Halifax conference looks at marine animal tracking technology
The 250 scientists study everything from great white sharks to salmon
Ocean scientists from around the world are in Halifax this week for a conference on tracking fish and marine animals and many of the researchers use technology designed and manufactured in Bedford, Nova Scotia.
The 250 scientists study everything from great white sharks to salmon.
The Bedford based company VEMCO demonstrated a new acoustic tracking system over the weekend at the Banook Canoe Club for researchers attending the conference.
Steve Cooke of Carleton University says the prototype could allow researchers to follow fish in real time.
"I see the potential to tell managers in the Lower Fraser when sockeye salmon are moving upstream and at what depth," he said.
Many of the scientists, like Great Lakes researcher Aaron Fisk, are already familiar with VEMCO.
"VEMCO is the world leader," he said. "I don't know whether the people of Halifax realize the excellent reputation they have."
Denise King with VEMCO says the company has developed passive acoustic receivers that can collect data underwater for a year or more, capturing detailed information transmitted from tagged marine animals.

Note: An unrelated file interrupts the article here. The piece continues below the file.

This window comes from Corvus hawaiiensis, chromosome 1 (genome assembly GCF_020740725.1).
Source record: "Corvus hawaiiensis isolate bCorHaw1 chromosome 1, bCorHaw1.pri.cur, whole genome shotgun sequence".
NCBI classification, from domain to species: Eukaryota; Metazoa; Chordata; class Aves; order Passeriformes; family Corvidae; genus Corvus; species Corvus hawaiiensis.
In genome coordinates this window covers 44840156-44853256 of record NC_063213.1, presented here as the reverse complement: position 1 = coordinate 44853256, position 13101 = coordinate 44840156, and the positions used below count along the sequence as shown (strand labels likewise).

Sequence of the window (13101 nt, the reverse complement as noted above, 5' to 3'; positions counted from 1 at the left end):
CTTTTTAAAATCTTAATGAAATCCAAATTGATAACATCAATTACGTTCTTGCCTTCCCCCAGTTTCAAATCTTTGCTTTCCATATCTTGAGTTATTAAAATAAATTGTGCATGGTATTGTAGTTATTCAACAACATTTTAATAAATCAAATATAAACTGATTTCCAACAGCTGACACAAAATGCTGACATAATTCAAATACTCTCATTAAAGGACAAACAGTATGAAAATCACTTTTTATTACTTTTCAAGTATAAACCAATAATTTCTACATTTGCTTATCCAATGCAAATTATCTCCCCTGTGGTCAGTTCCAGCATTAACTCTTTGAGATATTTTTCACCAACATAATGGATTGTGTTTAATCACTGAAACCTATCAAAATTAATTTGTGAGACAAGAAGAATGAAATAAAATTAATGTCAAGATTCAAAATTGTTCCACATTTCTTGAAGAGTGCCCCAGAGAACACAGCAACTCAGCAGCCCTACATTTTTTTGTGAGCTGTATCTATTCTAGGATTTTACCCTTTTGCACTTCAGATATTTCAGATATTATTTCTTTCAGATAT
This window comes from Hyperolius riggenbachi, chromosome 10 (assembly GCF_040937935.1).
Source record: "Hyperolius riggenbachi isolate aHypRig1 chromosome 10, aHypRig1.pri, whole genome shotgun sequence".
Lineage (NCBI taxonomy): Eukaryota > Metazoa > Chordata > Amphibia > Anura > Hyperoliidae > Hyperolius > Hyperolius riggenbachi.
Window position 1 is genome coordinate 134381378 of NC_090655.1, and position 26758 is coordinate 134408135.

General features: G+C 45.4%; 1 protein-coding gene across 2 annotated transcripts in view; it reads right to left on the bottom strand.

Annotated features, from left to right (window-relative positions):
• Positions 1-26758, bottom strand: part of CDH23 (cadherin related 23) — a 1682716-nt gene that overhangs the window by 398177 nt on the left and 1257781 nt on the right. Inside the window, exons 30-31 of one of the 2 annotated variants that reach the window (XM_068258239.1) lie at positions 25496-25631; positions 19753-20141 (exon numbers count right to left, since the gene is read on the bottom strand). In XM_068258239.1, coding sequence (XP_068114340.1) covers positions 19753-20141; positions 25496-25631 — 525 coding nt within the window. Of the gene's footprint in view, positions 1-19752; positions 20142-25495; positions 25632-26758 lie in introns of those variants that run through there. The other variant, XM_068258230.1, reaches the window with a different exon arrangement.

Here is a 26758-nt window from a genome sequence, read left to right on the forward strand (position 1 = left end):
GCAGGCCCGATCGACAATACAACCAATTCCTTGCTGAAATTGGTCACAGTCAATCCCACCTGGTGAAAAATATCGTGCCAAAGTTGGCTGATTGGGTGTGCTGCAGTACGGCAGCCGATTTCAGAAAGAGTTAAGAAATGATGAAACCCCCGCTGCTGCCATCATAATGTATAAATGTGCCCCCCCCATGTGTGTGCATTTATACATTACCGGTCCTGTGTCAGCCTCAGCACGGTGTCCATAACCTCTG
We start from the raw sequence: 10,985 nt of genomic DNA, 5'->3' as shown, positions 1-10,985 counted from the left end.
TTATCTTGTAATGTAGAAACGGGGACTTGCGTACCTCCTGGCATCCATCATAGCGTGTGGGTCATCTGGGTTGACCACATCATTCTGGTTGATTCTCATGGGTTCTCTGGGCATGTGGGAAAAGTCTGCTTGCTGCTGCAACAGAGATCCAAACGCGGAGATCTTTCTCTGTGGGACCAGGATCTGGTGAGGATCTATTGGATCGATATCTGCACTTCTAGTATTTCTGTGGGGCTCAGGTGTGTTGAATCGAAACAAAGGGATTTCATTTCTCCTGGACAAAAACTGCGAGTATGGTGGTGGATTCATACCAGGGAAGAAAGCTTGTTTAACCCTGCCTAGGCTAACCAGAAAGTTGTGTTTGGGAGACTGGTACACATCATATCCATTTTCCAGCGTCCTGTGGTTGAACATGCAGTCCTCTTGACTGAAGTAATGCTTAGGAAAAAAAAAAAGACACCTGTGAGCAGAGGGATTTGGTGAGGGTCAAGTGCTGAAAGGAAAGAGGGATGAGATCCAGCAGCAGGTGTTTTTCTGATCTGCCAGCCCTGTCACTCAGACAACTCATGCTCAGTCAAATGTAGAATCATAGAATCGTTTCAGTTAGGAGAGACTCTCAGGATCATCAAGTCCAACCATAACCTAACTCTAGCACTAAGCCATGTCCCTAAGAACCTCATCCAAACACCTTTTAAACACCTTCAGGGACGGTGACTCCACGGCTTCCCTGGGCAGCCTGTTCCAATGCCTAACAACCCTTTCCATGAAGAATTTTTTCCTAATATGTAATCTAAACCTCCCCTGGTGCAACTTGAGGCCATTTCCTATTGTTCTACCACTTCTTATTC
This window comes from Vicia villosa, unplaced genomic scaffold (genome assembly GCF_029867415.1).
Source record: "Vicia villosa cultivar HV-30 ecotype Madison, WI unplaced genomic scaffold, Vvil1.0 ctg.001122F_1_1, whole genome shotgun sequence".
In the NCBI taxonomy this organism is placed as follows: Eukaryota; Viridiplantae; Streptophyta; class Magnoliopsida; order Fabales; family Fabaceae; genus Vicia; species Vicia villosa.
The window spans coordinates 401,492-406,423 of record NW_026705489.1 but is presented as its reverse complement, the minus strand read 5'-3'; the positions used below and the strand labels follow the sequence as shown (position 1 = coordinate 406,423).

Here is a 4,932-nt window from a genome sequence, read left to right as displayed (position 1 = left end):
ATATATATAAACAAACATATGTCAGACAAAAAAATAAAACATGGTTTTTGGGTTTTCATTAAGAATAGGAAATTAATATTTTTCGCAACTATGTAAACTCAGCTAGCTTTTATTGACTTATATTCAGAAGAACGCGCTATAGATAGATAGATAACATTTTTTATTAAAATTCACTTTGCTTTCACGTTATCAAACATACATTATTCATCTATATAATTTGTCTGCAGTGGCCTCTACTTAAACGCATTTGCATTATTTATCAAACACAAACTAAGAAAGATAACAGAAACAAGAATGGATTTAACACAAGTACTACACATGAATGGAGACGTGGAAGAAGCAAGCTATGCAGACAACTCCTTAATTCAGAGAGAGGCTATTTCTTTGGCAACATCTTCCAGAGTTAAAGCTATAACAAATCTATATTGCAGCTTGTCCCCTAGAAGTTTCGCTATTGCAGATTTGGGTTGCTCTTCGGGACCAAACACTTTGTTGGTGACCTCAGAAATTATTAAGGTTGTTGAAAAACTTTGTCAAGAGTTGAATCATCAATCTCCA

"We now have a whole variety of transmitters, very large ones, that can last 10 years, that are implanted in animals like great white sharks and we have tiny ones that weigh less than half gram, ones that go into a salmon smolt," she said.
"So everything from a salmon to great white sharks."
Canada's federal fisheries department and Laval University teamed up to attach satellite tags to American eels that were then released off the coast of Halifax.
In 2014, for the first time ever, the eels were tracked in the open ocean, presumably on their migration route across the Atlantic Ocean to the Sargasso Sea.
"But we never track eels there, so we don't know where they go exactly, which routes they take, do they do that," said researcher Melanie Beguer.
The conference continues all week with dozens of presentations from researchers, including the seven year saga of how scientists finally tracked eels on their journey across the Atlantic Ocean.